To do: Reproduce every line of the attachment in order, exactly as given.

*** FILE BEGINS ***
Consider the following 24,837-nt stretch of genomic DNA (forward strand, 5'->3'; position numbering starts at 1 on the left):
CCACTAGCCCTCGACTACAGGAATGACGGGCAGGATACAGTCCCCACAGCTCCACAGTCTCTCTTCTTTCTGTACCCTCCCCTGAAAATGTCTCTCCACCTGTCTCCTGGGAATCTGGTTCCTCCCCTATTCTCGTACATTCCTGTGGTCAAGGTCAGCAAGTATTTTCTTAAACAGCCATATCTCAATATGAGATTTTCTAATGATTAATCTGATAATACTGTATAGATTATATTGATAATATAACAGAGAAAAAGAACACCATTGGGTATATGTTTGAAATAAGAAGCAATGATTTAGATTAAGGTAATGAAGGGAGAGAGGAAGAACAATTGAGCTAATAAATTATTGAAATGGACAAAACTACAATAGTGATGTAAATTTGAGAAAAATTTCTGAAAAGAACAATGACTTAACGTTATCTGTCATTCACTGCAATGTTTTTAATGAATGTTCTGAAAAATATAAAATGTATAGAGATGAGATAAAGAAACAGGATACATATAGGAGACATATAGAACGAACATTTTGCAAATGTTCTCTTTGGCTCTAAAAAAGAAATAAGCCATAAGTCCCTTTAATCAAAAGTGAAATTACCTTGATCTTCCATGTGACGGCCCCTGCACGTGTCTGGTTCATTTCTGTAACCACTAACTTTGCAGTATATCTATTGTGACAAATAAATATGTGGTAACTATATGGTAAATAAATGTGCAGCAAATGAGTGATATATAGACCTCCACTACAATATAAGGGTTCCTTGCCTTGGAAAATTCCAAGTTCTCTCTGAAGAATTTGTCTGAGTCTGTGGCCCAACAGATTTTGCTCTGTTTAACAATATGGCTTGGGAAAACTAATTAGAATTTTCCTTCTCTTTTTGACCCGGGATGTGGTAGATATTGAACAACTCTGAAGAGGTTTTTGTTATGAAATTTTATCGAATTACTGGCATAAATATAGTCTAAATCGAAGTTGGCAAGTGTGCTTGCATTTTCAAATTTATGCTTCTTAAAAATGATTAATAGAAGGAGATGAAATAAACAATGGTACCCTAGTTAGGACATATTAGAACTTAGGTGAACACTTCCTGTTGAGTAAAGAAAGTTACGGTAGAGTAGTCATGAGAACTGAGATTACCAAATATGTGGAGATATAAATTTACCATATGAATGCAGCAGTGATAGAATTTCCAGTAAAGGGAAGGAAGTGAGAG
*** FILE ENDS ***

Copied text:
Consider the following 24,837-nt stretch of genomic DNA (forward strand, 5'->3'; position numbering starts at 1 on the left):
CCACTAGCCCTCGACTACAGGAATGACGGGCAGGATACAGTCCCCACAGCTCCACAGTCTCTCTTCTTTCTGTACCCTCCCCTGAAAATGTCTCTCCACCTGTCTCCTGGGAATCTGGTTCCTCCCCTATTCTCGTACATTCCTGTGGTCAAGGTCAGCAAGTATTTTCTTAAACAGCCATATCTCAATATGAGATTTTCTAATGATTAATCTGATAATACTGTATAGATTATATTGATAATATAACAGAGAAAAAGAACACCATTGGGTATATGTTTGAAATAAGAAGCAATGATTTAGATTAAGGTAATGAAGGGAGAGAGGAAGAACAATTGAGCTAATAAATTATTGAAATGGACAAAACTACAATAGTGATGTAAATTTGAGAAAAATTTCTGAAAAGAACAATGACTTAACGTTATCTGTCATTCACTGCAATGTTTTTAATGAATGTTCTGAAAAATATAAAATGTATAGAGATGAGATAAAGAAACAGGATACATATAGGAGACATATAGAACGAACATTTTGCAAATGTTCTCTTTGGCTCTAAAAAAGAAATAAGCCATAAGTCCCTTTAATCAAAAGTGAAATTACCTTGATCTTCCATGTGACGGCCCCTGCACGTGTCTGGTTCATTTCTGTAACCACTAACTTTGCAGTATATCTATTGTGACAAATAAATATGTGGTAACTATATGGTAAATAAATGTGCAGCAAATGAGTGATATATAGACCTCCACTACAATATAAGGGTTCCTTGCCTTGGAAAATTCCAAGTTCTCTCTGAAGAATTTGTCTGAGTCTGTGGCCCAACAGATTTTGCTCTGTTTAACAATATGGCTTGGGAAAACTAATTAGAATTTTCCTTCTCTTTTTGACCCGGGATGTGGTAGATATTGAACAACTCTGAAGAGGTTTTTGTTATGAAATTTTATCGAATTACTGGCATAAATATAGTCTAAATCGAAGTTGGCAAGTGTGCTTGCATTTTCAAATTTATGCTTCTTAAAAATGATTAATAGAAGGAGATGAAATAAACAATGGTACCCTAGTTAGGACATATTAGAACTTAGGTGAACACTTCCTGTTGAGTAAAGAAAGTTACGGTAGAGTAGTCATGAGAACTGAGATTACCAAATATGTGGAGATATAAATTTACCATATGAATGCAGCAGTGATAGAATTTCCAGTAAAGGGAAGGAAGTGAGAG